Where Japan Visa’s certified immigration specialists are handling the Religious Activities Visa application, the notification from the immigration authorities is sent to our office. Japan Visa then collects the COE from the regional immigration office and either forwards it to the Applicant or prepares a change of status application (see Step 5 below).
Obtain Religious Activities Status of Residence (SOR).
Once an Applicant has the Religious Activities Visa COE in hand, the next step is for her to exchange the COE for Religious Activities “Status of Residence” (usually abbreviated as “SOR”).
Technically speaking, it is the Religious Activities SOR that will form the basis of the Applicant actually living and working in Japan.
There are two methods for doing this:
1. Exchange the Religious Activities COE at a Japanese embassy or Consul outside Japan.
This is the traditional route for obtaining Religious Activities SOR.
The Applicant first exchanges the Religious Activities Visa COE for a Religious Activities Visa at a Japanese embassy or consul outside Japan. The process generally takes two to three business days.
The Applicant then travels to Japan and is granted Religious Activities SOR at the port of entry.
2. Undertake a Change of Status to Religious Activities SOR in Japan
In some cases, an alternative may be for the holder of a Religious Activities COE to enter Japan under the Japan Visa Waiver Program or some other form of short-term entry. The Applicant then applies for Religious Activities SOR via a change of status at a regional immigration office in Japan.
A change of status takes approximately two weeks. During that time, it is not possible for the Applicant to travel outside Japan.
Where the change of status route is utilized, Japan Visa’s certified immigration specialists can undertake the necessary procedures at the regional immigration office in Japan.
Japan Residence Card
Whether you receive your Religious Activities SOR at the airport upon entering Japan or via a change of status application filed at a regional immigration office in Japan (see Step 5 above), you will receive a Japan Residence Card.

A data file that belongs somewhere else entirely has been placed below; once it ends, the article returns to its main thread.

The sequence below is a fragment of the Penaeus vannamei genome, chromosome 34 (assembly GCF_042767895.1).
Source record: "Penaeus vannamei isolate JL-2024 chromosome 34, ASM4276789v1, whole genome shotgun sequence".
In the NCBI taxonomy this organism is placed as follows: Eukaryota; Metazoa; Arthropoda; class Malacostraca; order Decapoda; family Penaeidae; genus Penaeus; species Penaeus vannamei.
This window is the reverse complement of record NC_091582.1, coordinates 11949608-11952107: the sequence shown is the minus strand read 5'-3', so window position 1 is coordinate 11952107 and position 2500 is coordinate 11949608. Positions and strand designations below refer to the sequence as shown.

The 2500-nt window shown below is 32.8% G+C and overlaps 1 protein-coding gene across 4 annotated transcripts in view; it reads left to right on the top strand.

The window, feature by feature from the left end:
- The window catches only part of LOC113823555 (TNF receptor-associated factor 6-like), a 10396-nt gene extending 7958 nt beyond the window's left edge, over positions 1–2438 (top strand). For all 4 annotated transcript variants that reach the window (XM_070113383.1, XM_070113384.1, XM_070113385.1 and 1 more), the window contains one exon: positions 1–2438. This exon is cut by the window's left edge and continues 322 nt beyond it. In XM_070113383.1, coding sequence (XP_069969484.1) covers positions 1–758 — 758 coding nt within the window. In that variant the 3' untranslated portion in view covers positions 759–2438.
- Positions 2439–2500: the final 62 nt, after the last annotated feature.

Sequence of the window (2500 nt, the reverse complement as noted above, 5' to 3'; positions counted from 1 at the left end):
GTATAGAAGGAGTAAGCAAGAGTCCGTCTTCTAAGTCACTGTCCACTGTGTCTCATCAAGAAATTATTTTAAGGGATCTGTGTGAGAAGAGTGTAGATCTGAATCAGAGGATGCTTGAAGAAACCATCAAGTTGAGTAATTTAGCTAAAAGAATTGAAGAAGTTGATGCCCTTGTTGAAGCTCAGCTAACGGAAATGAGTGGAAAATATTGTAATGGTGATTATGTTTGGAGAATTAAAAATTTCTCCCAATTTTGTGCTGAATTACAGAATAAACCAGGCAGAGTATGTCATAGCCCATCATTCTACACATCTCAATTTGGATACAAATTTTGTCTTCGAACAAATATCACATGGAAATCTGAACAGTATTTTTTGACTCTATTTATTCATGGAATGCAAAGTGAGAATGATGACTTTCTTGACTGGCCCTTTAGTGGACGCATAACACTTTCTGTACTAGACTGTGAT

This is an official identification card that includes an IC chip. The Residence Card contains personal information such as name, address, birth date, residence status (in this case, Religious Activities SOR), period of stay, etc.
You are required to carry your Residence Card at all times.
Consider applying for a Japan Re-entry Permit.
Up until July 2012, if you held a Religious Activities Visa and wished to temporarily leave Japan (e.g., for vacation, business, etc.) it was necessary to obtain a Re-entry Permit for Japan in advance of travelling.
However, it is now possible to leave Japan for up to 12 months without a Re-Entry Permit.
If there is any possibility that a trip outside Japan will last for more than 12 months, an individual holding Religious Activities SOR should ensure that they have a Re-entry Permit. This can be obtained at regional immigration office in Japan.
Some Important Considerations AFTER Receiving your Religious Activities Visa.
There are three particularly important tax matters to bear in mind as you live and work in Japan:
1. Japanese Tax for holders of Religious Activities SOR
People living in Japan under Religious Activities SOR will typically be working for an institution that handles most Japan tax matters on their behalf. This is done by way of withholding tax deducted each month and a year-end adjustment as part of the December payroll.
However, if you have multiple jobs or if you have other sources of income you may need to submit a Japanese tax return by 15 March each year. It is very important that you understand your Japan tax obligations since no extensions are available.
Complying with your Japanese tax obligations is essential in order to renew your visa.
2. US Tax for holders of Religious Activities SOR
If the holder of Religious Activities SOR is a US citizen or green card holder, they will continue to have US tax obligations even while living in Japan.
The US rules applicable to Americans living overseas are complex and constantly changing. In order to avoid possible penalties, anyone with a US tax filing obligation should seek specialist advice to ensure that they fulfill their US tax obligations.
3. Taxes when the holder of Religious Activities SOR leaves Japan
Before leaving Japan, the holder of Religious Activities SOR is required to fully settle her taxes or appoint a tax agent.
It should also be noted that Japanese local tax is assessed based on where you live on 1 January each year. As a result, departing Japan prior to 1 January can result in significant tax savings.